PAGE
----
A thousand mile walking route

76 pages illustrated with numerous sketch maps and black & white pictures.

A walk from Land’s End to John O’Groats as done by the author over the course of ten weeks in the Spring of 2004 is a fantastic adventure and a chance to see the variety of landscape and heritage that mainland Britain has to offer. It is also a chance to discover something about yourself in the process as you learn to cope with not only the physical effort involved, but also being outside each and every day in all weathers, and the logistical problems of finding sustenance and places to stay in or camp at.

The book gives advice on long-distance walking techniques and equipment and discusses the pros and cons of alternative routes through England and the Southern Uplands before describing one route in detail up as far as the Forth Road Bridge. The book then gives a choice of two fully described routes, a faster but noisier and less-remote eastern route closer to the A9 (best suited to those mostly using hostels or bed-and-breakfast accommodation), or a longer and quieter western route, parts of which which are only suitable for those willing and able to be self-sufficient in wild country for several successive days and nights.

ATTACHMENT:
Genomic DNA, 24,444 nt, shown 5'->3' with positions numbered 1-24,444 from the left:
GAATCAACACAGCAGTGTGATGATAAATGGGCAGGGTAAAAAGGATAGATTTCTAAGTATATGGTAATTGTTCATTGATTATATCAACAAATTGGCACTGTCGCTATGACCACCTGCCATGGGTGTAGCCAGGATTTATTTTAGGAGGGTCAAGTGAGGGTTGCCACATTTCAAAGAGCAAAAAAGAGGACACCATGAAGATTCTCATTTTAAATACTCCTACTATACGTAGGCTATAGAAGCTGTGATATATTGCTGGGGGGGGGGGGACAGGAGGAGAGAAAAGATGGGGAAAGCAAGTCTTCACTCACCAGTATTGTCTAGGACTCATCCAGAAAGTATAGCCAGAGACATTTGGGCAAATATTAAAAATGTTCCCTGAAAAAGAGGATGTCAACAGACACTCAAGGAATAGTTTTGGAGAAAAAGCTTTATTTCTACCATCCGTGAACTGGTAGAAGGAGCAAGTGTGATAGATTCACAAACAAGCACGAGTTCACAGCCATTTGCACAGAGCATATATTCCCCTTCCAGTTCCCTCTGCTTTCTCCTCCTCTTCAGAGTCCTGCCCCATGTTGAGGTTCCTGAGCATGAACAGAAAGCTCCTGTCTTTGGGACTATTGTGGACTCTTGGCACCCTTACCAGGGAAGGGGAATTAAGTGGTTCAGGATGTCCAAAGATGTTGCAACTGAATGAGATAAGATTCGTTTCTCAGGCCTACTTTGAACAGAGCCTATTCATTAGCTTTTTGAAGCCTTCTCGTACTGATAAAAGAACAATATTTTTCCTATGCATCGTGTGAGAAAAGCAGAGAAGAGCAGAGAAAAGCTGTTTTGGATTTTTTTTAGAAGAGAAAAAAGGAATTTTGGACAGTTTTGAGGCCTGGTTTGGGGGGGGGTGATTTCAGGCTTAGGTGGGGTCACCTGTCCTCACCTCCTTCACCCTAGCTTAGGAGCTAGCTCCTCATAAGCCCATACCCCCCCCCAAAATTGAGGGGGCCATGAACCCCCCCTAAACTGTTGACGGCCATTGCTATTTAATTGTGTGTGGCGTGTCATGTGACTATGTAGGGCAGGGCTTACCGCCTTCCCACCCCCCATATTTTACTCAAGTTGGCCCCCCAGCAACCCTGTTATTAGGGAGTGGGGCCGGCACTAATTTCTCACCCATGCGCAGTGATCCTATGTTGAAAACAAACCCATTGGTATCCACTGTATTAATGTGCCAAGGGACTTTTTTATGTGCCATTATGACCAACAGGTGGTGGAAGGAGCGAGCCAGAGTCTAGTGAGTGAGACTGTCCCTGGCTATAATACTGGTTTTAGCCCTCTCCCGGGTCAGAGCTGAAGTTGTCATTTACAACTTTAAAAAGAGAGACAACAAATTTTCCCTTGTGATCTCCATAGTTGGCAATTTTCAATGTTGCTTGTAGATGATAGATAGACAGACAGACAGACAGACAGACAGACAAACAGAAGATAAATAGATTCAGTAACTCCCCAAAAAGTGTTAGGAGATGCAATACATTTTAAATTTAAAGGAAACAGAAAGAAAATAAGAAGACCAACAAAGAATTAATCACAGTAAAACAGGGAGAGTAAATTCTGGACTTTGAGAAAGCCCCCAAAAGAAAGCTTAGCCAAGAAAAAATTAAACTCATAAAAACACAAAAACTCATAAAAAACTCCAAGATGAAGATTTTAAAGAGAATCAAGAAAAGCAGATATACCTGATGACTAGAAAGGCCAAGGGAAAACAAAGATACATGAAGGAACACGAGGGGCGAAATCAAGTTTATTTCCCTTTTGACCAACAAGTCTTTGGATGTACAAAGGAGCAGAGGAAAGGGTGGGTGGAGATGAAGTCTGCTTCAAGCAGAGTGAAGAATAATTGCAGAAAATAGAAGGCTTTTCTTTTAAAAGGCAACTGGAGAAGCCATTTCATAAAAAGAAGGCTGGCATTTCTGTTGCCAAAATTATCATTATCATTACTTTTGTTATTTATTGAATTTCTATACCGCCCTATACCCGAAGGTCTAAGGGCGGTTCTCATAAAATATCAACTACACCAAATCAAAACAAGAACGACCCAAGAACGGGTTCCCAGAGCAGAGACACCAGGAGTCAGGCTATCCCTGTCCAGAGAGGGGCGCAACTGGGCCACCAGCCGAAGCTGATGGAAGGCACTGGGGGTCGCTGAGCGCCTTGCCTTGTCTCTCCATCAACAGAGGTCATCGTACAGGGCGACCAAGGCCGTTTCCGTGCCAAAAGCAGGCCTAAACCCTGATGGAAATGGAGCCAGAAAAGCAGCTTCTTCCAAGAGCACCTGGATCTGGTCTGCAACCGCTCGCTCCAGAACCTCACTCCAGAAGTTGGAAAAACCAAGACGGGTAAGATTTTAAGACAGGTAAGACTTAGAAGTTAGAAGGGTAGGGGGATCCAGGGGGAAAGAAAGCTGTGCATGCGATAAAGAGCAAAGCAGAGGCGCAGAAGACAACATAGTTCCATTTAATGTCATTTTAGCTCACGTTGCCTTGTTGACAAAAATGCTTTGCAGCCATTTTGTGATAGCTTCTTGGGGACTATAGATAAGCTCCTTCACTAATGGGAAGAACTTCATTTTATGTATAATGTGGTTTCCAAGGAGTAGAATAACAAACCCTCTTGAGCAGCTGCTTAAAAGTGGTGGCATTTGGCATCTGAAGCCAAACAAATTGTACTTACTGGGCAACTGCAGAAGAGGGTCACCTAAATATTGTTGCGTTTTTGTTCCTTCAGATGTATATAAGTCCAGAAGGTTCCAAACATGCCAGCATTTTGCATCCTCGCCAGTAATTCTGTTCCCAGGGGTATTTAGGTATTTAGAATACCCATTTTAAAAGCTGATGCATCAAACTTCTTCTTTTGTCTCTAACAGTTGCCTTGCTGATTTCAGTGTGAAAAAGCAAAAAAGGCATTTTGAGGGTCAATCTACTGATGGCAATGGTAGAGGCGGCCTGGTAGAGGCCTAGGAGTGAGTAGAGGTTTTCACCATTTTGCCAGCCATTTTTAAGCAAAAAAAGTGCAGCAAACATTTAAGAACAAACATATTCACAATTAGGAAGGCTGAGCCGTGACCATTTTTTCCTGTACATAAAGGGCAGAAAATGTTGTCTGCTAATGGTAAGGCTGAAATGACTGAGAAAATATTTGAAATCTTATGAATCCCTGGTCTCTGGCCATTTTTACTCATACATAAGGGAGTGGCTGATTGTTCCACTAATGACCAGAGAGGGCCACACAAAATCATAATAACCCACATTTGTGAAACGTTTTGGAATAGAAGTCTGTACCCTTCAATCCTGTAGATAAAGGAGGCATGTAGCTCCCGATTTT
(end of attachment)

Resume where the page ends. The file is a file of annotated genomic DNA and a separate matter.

The book weighs 135g and is the same size as an Ordnance Survey Landranger map. The route described takes in fifty medieval parish churches (useful places offering shelter for rest or refreshment), a couple of old abbeys, twenty medieval castles and other fortresses, and several pre-historic and Dark-Age monuments. More recent structures include a Cornish tin mine, several preserved railways, the amazing Falkirk Wheel for lifting canal narrow-boats, other canalside features, several ornamental follies, a variety of spectacular bridges of all ages, and a sculpture trail in the Forest of Dean. In the wilder areas beyond the Forth Bridge, heritage sites such as the above and pubs and cafes are of course much further apart.

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